While a homemade cooked or raw diet is not for everyone, the difference it can make in your pet's health and weight can be significant. Even if you don't have the time or tools to ensure your pet is getting all the proper nutrients in a homemade diet, there are ways to make less processed, whole food choices when it comes to your

Here are a few commercially made options:

 

Dog Weight Loss Goes Beyond Food

Choosing any of these options, or incorporating them into your pet's diet, even as a supplement, can help your pet use calories and nutrients more effectively. These typical dog foods lose fewer nutrients during processing and, as a result, can help your pup maintain a healthy body weight.

If you have a dog who is overweight, even by a little bit, it's time to change. Check how much you are feeding your pet. Feeding guidelines on your dog food label are only recommendations but also a good starting point. Your pet may need more or less food for varying reasons, such as:

    • Activity Level
    • Mobility
    • Age
    • Breed
    • Anxiety
    • Health Conditions

All of these factors can change how much you should be feeding. When adjusting feeding portions, go slow. We recommend cutting or increasing your dog's meals by no more than 10% at a time. Portion control is key to any weight management diet so your dog hits the ideal body weight.

Below is a sample feeding guideline for premium weight management dog food. Notice that there are two sets of guidelines, one for maintenance and one for weight loss. Weight management foods are marketed for weight loss but are also a great tool for maintaining healthy weight in pets that are prone to weight issues, seniors and pets with very sedentary lifestyles.

These guidelines are a great tool to start with and can be adjusted as needed to suit your pet's needs, depending on the dog food you decide to feed.

Feeding Guidelines for Weight Management Dog Foods

Weight of Dog (kg/lb)

Weight Maintenance (g/cup)*

Weight Loss (g/cup)*

 5kg / 11lb

 60g / ½ cup

 60g / 1/2 cup

10kg / 22lb

120g / 1 cup

90g /  ¾ cup

20kg / 44lb

180g / 1½ cups

180g / 1½ cups

30kg / 66lb

270g / 2¼ cups

240g / 2 cups

40kg / 88lb

320g / 2⅔ cups

300g / 2½ cups

50kg / 110lb

360g / 3 cups

360g / 3 cups

60kg / 132lb

420g / 3½ cups

390g / 3⅓ cups

*120 grams = 1 cup

The regular dog food guidelines better help you control your dog's weight loss. They outline what you can do for better health, and weight loss maintenance to weight loss may not seem like much, but weight loss requires small changes.

Check out our calorie calculator to help find the most appropriate feeding guidelines for your doggo's weight control. Also, take into consideration your dog's breed, size, and life stage. You'll also need to decide if you want to feed dry or wet food.Dog Food Calorie Calculator

Remember to pick the right weight loss dog food for your pet's needs. Some pet owners opt to go with Vet formulated brands, such as Hill's Science Diet or Royal Canin Weight Care, while others prefer to stick to natural options like, Farmina Weight Management or Nulo Adult Trim dog food. 

At Homes Alive Pets, we carry a wide range of weight management, weight loss, and low carb dog food diets to help your pet trim down and stay healthy.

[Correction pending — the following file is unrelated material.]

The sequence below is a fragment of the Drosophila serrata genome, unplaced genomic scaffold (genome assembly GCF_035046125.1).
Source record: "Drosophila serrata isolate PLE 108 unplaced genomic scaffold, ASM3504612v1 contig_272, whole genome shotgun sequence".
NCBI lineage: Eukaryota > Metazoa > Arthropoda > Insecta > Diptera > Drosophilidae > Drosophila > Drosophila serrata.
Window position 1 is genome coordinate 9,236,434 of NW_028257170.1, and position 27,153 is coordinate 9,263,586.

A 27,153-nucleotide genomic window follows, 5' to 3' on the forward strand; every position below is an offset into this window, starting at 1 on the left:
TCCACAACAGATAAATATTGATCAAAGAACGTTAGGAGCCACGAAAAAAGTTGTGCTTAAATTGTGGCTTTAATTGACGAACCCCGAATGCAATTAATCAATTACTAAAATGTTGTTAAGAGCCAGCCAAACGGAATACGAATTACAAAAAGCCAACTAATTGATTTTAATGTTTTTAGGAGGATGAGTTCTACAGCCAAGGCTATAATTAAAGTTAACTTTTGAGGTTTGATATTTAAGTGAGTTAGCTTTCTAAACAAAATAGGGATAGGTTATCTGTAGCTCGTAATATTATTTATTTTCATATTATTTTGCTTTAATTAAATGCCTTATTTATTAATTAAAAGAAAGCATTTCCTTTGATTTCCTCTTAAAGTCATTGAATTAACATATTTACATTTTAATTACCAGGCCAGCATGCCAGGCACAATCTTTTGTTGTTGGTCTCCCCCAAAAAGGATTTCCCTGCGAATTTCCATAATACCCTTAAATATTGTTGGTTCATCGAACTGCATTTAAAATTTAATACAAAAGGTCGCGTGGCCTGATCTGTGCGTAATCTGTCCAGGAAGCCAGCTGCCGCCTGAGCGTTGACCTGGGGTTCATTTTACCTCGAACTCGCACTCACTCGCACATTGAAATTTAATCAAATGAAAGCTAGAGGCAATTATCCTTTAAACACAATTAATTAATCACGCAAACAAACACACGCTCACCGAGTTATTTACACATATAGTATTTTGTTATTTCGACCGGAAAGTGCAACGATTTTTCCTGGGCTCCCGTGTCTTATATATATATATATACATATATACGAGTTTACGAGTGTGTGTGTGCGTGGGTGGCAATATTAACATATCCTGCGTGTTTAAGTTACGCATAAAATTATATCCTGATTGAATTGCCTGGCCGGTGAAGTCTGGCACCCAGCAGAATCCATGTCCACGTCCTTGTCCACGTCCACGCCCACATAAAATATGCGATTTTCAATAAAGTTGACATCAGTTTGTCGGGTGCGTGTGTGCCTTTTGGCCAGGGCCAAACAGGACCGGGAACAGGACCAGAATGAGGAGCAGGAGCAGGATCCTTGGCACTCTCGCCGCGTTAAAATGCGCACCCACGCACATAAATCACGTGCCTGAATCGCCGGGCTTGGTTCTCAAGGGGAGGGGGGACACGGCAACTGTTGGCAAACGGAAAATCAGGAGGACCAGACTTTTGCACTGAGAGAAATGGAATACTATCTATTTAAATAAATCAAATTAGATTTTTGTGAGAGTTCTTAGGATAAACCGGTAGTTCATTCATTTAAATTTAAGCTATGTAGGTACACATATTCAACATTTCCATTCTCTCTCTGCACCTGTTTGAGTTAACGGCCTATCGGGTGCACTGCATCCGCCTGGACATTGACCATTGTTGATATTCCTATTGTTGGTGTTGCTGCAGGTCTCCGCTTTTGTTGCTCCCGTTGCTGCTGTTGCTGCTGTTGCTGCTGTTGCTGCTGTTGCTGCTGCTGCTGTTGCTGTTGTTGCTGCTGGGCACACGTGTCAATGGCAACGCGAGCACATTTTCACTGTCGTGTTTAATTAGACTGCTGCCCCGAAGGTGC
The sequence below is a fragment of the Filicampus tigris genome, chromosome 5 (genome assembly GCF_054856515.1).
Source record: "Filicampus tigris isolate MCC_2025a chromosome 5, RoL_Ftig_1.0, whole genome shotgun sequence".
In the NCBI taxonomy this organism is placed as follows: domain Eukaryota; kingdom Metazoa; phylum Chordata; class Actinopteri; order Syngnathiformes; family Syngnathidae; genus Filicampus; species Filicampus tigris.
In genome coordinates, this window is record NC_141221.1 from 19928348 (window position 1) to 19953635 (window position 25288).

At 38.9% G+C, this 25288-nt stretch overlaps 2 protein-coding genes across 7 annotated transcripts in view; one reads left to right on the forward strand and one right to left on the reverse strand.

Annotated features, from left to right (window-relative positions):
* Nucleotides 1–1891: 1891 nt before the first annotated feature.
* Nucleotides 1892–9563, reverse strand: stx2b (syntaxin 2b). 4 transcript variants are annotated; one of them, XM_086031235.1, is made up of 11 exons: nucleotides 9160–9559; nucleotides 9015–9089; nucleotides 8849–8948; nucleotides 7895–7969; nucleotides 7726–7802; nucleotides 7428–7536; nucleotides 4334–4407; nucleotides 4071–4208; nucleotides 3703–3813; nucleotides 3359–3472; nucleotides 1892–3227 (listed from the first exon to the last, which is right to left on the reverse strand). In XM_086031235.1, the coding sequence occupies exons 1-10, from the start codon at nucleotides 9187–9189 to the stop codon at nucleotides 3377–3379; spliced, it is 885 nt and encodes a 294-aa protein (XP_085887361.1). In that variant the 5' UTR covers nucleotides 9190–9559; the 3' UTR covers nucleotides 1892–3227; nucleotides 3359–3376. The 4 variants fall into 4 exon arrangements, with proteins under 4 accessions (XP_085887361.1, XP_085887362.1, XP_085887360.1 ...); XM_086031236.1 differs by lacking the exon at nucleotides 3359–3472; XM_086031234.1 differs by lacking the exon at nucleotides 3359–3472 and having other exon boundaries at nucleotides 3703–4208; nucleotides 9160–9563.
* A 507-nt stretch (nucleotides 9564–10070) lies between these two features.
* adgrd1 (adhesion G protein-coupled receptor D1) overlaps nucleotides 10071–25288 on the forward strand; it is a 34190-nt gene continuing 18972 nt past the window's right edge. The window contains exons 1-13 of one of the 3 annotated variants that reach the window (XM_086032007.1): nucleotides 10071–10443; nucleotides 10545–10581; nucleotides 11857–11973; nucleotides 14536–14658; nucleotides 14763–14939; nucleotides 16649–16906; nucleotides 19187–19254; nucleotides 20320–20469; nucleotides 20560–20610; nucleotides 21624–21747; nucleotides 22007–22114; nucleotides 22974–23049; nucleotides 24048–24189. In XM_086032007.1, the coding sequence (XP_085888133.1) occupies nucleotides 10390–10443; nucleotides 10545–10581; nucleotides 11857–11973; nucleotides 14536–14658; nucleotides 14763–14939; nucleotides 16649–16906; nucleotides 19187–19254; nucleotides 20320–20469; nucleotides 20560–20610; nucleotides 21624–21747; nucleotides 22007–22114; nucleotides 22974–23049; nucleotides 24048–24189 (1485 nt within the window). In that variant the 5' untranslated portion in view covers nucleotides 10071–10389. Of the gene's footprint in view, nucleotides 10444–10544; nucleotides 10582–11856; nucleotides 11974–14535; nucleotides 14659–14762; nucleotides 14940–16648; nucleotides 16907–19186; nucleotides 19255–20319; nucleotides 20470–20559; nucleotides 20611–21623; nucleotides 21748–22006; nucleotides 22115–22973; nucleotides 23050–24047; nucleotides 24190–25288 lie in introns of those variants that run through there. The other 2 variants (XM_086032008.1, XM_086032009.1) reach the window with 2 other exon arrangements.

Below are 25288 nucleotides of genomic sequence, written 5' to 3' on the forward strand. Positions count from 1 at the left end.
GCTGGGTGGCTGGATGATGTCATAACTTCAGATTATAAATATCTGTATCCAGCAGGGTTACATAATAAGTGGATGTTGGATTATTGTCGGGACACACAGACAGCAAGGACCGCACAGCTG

Modifications

Weight loss diets for dogs often require you to adjust portions as your dog starts to shed pounds. Be careful not to put your pet on a starvation diet. It's better to slowly decrease meal sizes than to drastically cut meals. 

Cutting calories or reducing feedings too much, too fast will not help your pet lose weight and keep it off, or worse, you could be dropping weight off of your dog too quickly, which can lead to malnutrition and muscle depletion.

Remember that diet works best in combination with exercise and balanced nutrition, and you can't expect your dog to increase activity levels if they don't have enough energy to expend. They need to consume healthy adult dog food and exercise to hit their ideal weight.

Slow Feeding

Many pets, especially food-motivated ones, will often gorge themselves. Either they get too excited at the prospect of eating, or they feel that another animal in the house might sneak in and steal a few bites of their precious food.

How they digest their food can be affected by how quickly they are "inhaling" it. Dogs who skip chewing or take enormous mouthfuls at a time are much less likely to properly digest and utilize the calories.

Slowing them down will improve their digestion and maximize their weight loss program. Slow feed bowlstreat puzzle toys, and a variety of other feeding toys can be very useful to help your dog take smaller bites and encourage chewing. Learn more about how to correct your dog's behaviour of eating too fast.

 

Lifestyle Changes for Dog Weight Loss

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Food is not the only thing to consider when managing your pet's weight. While it's a big part of your pet's healthy weight, food is just one part of the equation. A balanced diet with appropriate calories must be combined with a healthy and active lifestyle.

An active lifestyle is recommended for all pets as a necessary step to weight loss and maintenance. If your pup is carrying excess weight, then you'll need to start feeding low fat dog foods and modify the adult dog's lifestyle with exercise.

Getting into a routine of physical activity is not always easy for overweight pets, but every little bit counts. Find fun ways to increase your pet's daily physical activity.